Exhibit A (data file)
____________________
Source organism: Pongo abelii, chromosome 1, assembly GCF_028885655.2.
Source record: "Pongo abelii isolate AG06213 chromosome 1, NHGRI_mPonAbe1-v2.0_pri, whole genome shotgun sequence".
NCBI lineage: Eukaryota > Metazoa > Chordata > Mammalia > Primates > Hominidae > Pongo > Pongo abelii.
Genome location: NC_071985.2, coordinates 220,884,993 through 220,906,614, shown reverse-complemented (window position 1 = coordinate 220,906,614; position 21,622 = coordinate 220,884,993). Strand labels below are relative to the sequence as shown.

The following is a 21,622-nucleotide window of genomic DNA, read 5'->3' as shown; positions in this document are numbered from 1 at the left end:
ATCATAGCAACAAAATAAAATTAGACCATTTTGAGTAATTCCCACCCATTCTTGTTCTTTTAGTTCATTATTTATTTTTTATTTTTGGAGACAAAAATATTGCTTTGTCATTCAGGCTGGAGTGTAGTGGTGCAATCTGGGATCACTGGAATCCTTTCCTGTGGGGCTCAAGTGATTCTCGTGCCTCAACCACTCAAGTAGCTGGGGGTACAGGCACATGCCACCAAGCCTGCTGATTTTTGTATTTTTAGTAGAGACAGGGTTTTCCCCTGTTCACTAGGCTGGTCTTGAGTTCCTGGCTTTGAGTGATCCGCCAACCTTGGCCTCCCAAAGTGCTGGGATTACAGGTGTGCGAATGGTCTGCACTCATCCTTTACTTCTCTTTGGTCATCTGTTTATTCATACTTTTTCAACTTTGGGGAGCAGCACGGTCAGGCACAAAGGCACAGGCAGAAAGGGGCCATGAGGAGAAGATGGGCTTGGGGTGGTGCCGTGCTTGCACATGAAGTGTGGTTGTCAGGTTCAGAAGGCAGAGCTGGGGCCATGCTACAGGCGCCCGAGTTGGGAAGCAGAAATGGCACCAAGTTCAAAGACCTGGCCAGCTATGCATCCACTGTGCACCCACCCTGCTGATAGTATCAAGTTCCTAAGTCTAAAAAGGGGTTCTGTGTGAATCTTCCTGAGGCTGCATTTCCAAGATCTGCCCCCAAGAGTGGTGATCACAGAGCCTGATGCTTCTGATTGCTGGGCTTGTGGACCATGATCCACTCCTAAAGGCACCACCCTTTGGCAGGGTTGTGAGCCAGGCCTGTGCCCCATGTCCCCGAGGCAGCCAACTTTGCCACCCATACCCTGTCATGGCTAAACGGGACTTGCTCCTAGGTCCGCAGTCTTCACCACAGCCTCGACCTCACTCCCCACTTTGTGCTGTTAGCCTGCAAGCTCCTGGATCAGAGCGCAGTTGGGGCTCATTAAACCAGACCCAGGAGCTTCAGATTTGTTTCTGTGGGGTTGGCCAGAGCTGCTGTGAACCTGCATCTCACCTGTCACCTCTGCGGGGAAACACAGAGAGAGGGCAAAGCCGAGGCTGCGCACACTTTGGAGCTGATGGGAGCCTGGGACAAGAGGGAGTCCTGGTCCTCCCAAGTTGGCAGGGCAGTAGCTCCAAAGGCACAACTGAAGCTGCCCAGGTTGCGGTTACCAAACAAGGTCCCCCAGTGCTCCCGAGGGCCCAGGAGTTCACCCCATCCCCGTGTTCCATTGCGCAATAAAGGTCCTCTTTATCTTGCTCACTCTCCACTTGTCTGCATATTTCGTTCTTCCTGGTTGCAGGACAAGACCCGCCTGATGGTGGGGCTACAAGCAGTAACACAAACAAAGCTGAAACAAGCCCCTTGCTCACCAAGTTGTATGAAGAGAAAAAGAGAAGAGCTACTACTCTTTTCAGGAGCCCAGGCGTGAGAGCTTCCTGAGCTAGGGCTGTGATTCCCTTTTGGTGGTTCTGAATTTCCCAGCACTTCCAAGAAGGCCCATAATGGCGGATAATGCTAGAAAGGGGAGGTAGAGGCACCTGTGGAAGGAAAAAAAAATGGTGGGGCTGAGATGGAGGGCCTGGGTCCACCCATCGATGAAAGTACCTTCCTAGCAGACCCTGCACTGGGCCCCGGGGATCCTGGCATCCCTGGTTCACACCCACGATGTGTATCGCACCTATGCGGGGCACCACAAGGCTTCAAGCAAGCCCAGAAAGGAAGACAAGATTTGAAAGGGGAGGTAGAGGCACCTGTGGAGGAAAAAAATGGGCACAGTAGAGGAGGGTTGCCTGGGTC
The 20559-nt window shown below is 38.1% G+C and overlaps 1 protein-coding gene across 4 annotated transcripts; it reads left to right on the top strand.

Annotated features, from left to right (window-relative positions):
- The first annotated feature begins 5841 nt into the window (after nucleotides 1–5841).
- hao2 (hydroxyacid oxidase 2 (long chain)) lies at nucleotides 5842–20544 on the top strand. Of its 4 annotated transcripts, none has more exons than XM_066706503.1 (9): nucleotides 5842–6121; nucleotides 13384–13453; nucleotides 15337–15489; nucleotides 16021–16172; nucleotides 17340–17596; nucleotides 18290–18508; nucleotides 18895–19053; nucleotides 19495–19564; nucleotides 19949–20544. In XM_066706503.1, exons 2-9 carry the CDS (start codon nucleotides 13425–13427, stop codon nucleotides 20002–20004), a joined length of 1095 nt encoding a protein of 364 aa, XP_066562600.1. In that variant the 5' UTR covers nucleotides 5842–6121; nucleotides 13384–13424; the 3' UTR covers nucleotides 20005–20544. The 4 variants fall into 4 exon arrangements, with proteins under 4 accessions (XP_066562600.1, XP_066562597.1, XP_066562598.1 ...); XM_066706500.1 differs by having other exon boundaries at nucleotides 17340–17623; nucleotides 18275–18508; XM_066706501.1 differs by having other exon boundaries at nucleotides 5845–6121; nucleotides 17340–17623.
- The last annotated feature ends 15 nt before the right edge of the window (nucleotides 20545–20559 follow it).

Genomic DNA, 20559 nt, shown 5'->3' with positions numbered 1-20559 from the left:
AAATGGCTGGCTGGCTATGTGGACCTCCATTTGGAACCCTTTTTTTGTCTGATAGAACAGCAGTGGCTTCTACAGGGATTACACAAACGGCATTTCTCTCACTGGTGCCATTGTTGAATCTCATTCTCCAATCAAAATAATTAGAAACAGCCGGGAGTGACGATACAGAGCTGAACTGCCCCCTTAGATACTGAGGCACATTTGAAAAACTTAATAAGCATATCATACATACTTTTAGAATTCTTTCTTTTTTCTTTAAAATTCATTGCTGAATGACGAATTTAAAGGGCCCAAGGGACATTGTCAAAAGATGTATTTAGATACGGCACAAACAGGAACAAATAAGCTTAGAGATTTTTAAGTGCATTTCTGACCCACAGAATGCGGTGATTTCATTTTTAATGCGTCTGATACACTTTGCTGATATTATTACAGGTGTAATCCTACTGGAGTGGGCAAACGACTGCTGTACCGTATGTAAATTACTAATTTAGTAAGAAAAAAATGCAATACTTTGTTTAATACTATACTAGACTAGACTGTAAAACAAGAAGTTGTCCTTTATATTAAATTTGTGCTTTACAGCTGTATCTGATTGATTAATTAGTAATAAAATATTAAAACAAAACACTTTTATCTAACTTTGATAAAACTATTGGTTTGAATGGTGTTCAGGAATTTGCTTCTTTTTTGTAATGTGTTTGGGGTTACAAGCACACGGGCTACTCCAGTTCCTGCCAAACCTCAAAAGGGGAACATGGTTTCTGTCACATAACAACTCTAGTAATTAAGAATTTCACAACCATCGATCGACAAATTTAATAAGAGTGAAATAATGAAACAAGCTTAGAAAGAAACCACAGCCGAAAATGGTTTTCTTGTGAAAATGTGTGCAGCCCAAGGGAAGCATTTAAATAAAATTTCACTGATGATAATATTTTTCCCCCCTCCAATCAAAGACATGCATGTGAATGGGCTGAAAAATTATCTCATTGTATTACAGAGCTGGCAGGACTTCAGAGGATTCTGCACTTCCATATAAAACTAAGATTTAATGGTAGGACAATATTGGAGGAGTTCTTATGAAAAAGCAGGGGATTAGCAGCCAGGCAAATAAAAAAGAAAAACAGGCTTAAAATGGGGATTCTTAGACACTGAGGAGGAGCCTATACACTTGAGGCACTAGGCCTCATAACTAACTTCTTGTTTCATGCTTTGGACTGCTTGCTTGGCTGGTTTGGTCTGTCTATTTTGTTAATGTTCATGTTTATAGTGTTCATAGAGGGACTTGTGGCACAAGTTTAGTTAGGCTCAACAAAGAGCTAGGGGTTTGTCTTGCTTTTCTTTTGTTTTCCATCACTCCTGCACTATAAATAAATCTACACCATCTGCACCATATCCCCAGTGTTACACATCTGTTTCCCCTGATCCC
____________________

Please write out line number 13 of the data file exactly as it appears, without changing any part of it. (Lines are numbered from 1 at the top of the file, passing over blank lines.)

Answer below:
AAATGGCTGGCTGGCTATGTGGACCTCCATTTGGAACCCTTTTTTTGTCTGATAGAACAGCAGTGGCTTCTACAGGGATTACACAAACGGCATTTCTCTCACTGGTGCCATTGTTGAATCTCATTCTCCAATCAAAATAATTAGAAACAGCCGGGAGTGACGATACAGAGCTGAACTGCCCCCTTAGATACTGAGGCACATTTGAAAAACTTAATAAGCATATCATACATACTTTTAGAATTCTTTCTTTTTTCTTTAAAATTCATTGCTGAATGACGAATTTAAAGGGCCCAAGGGACATTGTCAAAAGATGTATTTAGATACGGCACAAACAGGAACAAATAAGCTTAGAGATTTTTAAGTGCATTTCTGACCCACAGAATGCGGTGATTTCATTTTTAATGCGTCTGATACACTTTGCTGATATTATTACAGGTGTAATCCTACTGGAGTGGGCAAACGACTGCTGTACCGTATGTAAATTACTAATTTAGTAAGAAAAAAATGCAATACTTTGTTTAATACTATACTAGACTAGACTGTAAAACAAGAAGTTGTCCTTTATATTAAATTTGTGCTTTACAGCTGTATCTGATTGATTAATTAGTAATAAAATATTAAAACAAAACACTTTTATCTAACTTTGATAAAACTATTGGTTTGAATGGTGTTCAGGAATTTGCTTCTTTTTTGTAATGTGTTTGGGGTTACAAGCACACGGGCTACTCCAGTTCCTGCCAAACCTCAAAAGGGGAACATGGTTTCTGTCACATAACAACTCTAGTAATTAAGAATTTCACAACCATCGATCGACAAATTTAATAAGAGTGAAATAATGAAACAAGCTTAGAAAGAAACCACAGCCGAAAATGGTTTTCTTGTGAAAATGTGTGCAGCCCAAGGGAAGCATTTAAATAAAATTTCACTGATGATAATATTTTTCCCCCCTCCAATCAAAGACATGCATGTGAATGGGCTGAAAAATTATCTCATTGTATTACAGAGCTGGCAGGACTTCAGAGGATTCTGCACTTCCATATAAAACTAAGATTTAATGGTAGGACAATATTGGAGGAGTTCTTATGAAAAAGCAGGGGATTAGCAGCCAGGCAAATAAAAAAGAAAAACAGGCTTAAAATGGGGATTCTTAGACACTGAGGAGGAGCCTATACACTTGAGGCACTAGGCCTCATAACTAACTTCTTGTTTCATGCTTTGGACTGCTTGCTTGGCTGGTTTGGTCTGTCTATTTTGTTAATGTTCATGTTTATAGTGTTCATAGAGGGACTTGTGGCACAAGTTTAGTTAGGCTCAACAAAGAGCTAGGGGTTTGTCTTGCTTTTCTTTTGTTTTCCATCACTCCTGCACTATAAATAAATCTACACCATCTGCACCATATCCCCAGTGTTACACATCTGTTTCCCCTGATCCC